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Having NumLock on is convenient when using a full-sized external keyboard (having a keypad) and very inconvenient when using laptop's built-in keyboard (which places digits instead of letters on the keyboard's right sid unless Fn is pressed).

So I have to turn NumLock on every time I attach an external keyboard (or boot with it attached) and off every time I detach an external keyboard (or boot with it detached). And I do this frequently because I prefer using a full-sized external keyboard, but have not enough (only 3) USB ports to plug-in it alongside with a mouse, a 3G modem and an external hard/flash drive.

Can I automate this? Seems a very formaliseable, logically simple task: if there is an USB keyboard attached (some device in /dev present?) - NumLock is on, if not - NumLock is off. My laptop's built-in keyboard is PS/2-attached, external is USB.

Maybe I should code it myself, but where to put it in this case?

I use Ubuntu 10.10.

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4 Answers 4

up vote 9 down vote accepted

First off, install numlockx (click here to install numlockx). Basically this allows you to write scripts to set the state of Num Lock - see the numlockx man page for details.

Next we need to start delving into the fun of udev rules. First we need to find out how the keyboard is identified. You can do this by

ls /dev/input/by-id/

This should give you some human readable file names (that are soft links to the not particularly readable true name). My keyboard was

/dev/input/by-id/usb-KINESIS_FREESTYLE_KB700_KB700_Kinesis_Freestyle-event-kbd

So then we need to find out all the info about the keyboard. I did

udevadm info -a -p $(udevadm info -q path -n /dev/input/by-id/usb-KINESIS_FREESTYLE_KB700_KB700_Kinesis_Freestyle-event-kbd)

But insert your own path there of course. You'll get a lot of info, but you want to look at the first block that names the keyboard and has SUBSYSTEMS=="usb". (Rather than the USB controller or whatever). In my case that was:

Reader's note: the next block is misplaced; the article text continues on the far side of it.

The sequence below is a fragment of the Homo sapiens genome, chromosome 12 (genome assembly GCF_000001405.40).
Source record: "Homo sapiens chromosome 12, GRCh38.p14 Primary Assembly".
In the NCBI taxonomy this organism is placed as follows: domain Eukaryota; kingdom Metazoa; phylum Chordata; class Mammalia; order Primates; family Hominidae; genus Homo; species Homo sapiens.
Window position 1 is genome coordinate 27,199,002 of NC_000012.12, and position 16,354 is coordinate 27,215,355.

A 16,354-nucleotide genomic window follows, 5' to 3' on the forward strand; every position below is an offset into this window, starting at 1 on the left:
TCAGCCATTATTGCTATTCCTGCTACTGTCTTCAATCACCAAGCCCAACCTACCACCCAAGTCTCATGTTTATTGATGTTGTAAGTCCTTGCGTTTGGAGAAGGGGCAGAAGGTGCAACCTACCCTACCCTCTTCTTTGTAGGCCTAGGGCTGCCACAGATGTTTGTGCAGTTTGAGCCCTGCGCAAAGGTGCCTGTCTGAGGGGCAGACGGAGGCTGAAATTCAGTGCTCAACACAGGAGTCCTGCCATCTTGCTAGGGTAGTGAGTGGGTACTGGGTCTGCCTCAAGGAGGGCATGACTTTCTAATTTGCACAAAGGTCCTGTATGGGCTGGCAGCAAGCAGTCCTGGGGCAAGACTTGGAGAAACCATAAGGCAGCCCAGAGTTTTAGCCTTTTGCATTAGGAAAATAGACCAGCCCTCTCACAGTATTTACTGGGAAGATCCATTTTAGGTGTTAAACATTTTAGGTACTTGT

looking at parent device '/devices/pci0000:00/0000:00:1a.0/usb3/3-2/3-2.3':
    KERNELS=="3-2.3"
    SUBSYSTEMS=="usb"
    DRIVERS=="usb"
    ATTRS{configuration}==""
    ATTRS{bNumInterfaces}==" 2"
    ATTRS{bConfigurationValue}=="1"
    ATTRS{bmAttributes}=="a0"
    ATTRS{bMaxPower}==" 50mA"
    ATTRS{urbnum}=="6284"
    ATTRS{idVendor}=="058f"
    ATTRS{idProduct}=="9410"
    ATTRS{bcdDevice}=="0122"
    ATTRS{bDeviceClass}=="00"
    ATTRS{bDeviceSubClass}=="00"
    ATTRS{bDeviceProtocol}=="00"
    ATTRS{bNumConfigurations}=="1"
    ATTRS{bMaxPacketSize0}=="8"
    ATTRS{speed}=="1.5"
    ATTRS{busnum}=="3"
    ATTRS{devnum}=="3"
    ATTRS{devpath}=="2.3"
    ATTRS{version}==" 1.10"
    ATTRS{maxchild}=="0"
    ATTRS{quirks}=="0x0"
    ATTRS{avoid_reset_quirk}=="0"
    ATTRS{authorized}=="1"
    ATTRS{manufacturer}=="KINESIS FREESTYLE KB700"
    ATTRS{product}=="KB700 Kinesis Freestyle"

So now we have enough information to write some rules. Use your favourite editor to create /etc/udev/rules.d/10-local.rules and put in:

BUS=="usb",ATTRS{product}=="KB700 Kinesis Freestyle",ACTION=="add",RUN+="/usr/bin/numlockx on"
BUS=="usb",ATTRS{product}=="KB700 Kinesis Freestyle",ACTION=="remove",RUN+="/usr/bin/numlockx off"

Again, put the name of your keyboard in here, and the ATTRS if it is different. Then it should work :)

Note I haven't been able to test this, though I have run all the commands up until creating the rules file. And the sources in case you need to do some more investigation are:

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Thanks a lot, excellent. To be honest, I didn't expect to get an answer any close to such informative. I'd wish I could award it more than just correct and +1. I hope all those who has starred and voted for my question will also award you. –  Ivan Oct 6 '10 at 2:44

If you are using Gnome3 shell.

Install numlockx

then launch Startup application preferences gnome-session-properties

Image (new users can't post images :))

Click Add

Write anything into name field and into command field copy this:numlockx on

Image

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I'm not sure what I'm doing differently, because my numlock on this keyboard is defaulting to on (This is a Mac Pro Aluminum keyboard). There are some instructions here that should do the trick.

Hope this helps!

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If are you using gnome-shell, then you could install Numlock & Capslock status on the panel "Lock Keys" extension. Please, found it here

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